Management of Early Onset Sepsis (EOS) for the Newborn (SCL Health, Women & Children Services)
Sample Antibiotic Stewardship and Early Onset Sepsis Risk Calculator Guideline for term and late preterm infants (>=35 0/7 weeks) admitted to the well newborn nursery or Neonatal Intensive Care Unit (NICU).
Neonatal Blood Culture Collection
When empiric antibiotics are recommended by the SRC, draw a blood culture, and utilize ampicillin and gentamicin. Refer to up to date published print or online references for neonatal dosing. Example references include Lexicomp, Harriet Lane Handbook, and Neofax (online versions are typically accessed through hospital licenses or personal paid subscriptions). Additionally, as of the writing of this toolkit, these publications included the most recent guidelines for dosing:
- Reference for neonatal ampicillin and penicillin dosing: Puopolo KM, Lynfield R, and Cummings JJ, Committee on Fetus and Newborn; Committee on Infectious Diseases. Management of Infants at Risk for Group B Streptococcal Disease. Pediatrics August 2019, 144 (2) e20191881; DOI: https://doi.org/10.1542/peds.2019-1881
- Reference for intrapartum antibiotic dosing: Committee on Obstetric Practice. Committee Opinion #712. Intrapartum Management of Intraamniotic Infection, Obstetrics and Gynecology, 2017 Aug;130(2):e95-e101. doi:10.1097/AOG.0000000000002236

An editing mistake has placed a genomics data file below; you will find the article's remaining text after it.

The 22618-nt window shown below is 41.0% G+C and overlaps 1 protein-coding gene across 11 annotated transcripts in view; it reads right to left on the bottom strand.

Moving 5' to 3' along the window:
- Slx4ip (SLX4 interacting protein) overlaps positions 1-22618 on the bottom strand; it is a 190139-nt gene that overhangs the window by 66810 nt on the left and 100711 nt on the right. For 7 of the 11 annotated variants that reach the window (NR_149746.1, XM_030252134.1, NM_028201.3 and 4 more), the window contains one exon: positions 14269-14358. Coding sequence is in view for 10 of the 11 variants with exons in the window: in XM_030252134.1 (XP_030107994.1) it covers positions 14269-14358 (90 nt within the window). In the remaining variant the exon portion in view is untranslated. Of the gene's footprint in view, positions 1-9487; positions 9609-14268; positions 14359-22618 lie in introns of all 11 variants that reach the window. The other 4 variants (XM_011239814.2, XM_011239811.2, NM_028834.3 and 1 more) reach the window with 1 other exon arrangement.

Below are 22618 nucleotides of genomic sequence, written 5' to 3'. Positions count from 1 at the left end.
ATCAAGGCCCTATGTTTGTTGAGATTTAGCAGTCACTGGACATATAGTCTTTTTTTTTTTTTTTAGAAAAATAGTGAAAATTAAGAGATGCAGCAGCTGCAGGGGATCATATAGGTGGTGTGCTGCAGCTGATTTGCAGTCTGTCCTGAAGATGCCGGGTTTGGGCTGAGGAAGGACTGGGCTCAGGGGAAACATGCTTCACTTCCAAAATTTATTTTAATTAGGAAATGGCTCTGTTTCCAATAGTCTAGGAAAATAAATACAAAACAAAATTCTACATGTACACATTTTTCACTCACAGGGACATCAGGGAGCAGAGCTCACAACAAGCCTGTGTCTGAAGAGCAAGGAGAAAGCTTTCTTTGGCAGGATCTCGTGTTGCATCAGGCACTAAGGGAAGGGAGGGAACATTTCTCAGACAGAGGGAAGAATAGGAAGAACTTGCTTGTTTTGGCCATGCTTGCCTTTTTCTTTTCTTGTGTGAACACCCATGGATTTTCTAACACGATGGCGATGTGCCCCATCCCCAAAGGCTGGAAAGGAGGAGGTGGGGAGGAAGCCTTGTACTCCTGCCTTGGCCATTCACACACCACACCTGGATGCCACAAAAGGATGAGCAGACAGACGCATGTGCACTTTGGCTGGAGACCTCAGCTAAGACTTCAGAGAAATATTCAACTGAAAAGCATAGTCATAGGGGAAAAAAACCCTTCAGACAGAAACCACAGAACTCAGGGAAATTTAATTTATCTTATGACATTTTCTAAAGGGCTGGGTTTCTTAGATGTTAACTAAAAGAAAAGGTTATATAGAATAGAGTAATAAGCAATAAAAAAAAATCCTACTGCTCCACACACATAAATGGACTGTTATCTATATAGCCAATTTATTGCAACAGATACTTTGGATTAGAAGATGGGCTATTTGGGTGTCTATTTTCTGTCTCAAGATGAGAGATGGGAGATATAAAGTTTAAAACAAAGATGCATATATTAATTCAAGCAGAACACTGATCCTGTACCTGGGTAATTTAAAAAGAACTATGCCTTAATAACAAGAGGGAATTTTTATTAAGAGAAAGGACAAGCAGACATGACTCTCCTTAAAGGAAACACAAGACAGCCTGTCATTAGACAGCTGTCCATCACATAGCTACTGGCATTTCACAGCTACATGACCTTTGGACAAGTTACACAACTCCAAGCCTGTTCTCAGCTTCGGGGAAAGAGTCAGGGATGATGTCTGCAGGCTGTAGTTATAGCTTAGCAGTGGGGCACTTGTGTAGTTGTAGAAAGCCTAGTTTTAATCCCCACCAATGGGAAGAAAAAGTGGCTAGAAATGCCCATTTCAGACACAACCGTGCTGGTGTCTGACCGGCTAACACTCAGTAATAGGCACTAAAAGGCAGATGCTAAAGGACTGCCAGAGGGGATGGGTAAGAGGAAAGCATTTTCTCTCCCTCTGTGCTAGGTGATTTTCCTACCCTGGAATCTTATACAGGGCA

General Recommendations for Optimizing Blood Cultures
The Life of a Blood Culture (PQCNC)
Sepsis Risk Calculator Implementation and Practice
A Day in the Life: Neonatal Antibiotic Stewardship at St. Joseph Hospital
Quick links to data collection resources are included here. For more information about data collection for Quality Improvement, go to “Creating a Neonatal Antibiotic Stewardship QI Team.”
- Sepsis Calculator Audit Report Template
- AUR Annotated Run Chart Template
- Antibiotic Utilization Rate (AUR) Calculation Guide: FAQ and Examples
- Case review guide
The Neonatal Sepsis Risk Calculator: Development and Implementation (Puopolo, 2017)
Antibiotic Stewardship Newborn Sepsis Webinar: Kaiser Calculator Demo (Perinatal Quality Collaborative of North Carolina, 2017)
Puopolo KM, Benitz WE, Zaoutis TE; Committee on Fetus and Newborn; Committee on Infectious Diseases. Management of Neonates Born at ≥35 0/7 Weeks’ Gestation With Suspected or Proven Early-Onset Bacterial Sepsis. Pediatrics. 2018;142(6):e20182894. doi:10.1542/peds.2018-2894
Good PI, Hooven TA. Evaluating Newborns at Risk for Early Onset Sepsis. Pediatric Clinics of North America 66 (2019) 321–331. https://doi.org/10.1016/j.pcl.2018.12.003
Achten NB, Klingenberg C, et al. Association of Use of the Neonatal Early-Onset Sepsis Calculator with Reduction in Antibiotic Therapy and Safety: A Systematic Review and Meta-analysis. JAMA Pediatrics 2019 Sep 3;173(11):1032-1040. doi: 10.1001/ jamapediatrics.2019.2825.
Deshmukh M, Mehta S, Patole S. Sepsis calculator for neonatal early onset sepsis – a systematic review and meta-analysis., Journal of Maternal-Fetal and Neonatal Medicine 2019 Aug 11;1-9. doi: 10.1080/14767058.2019.1649650.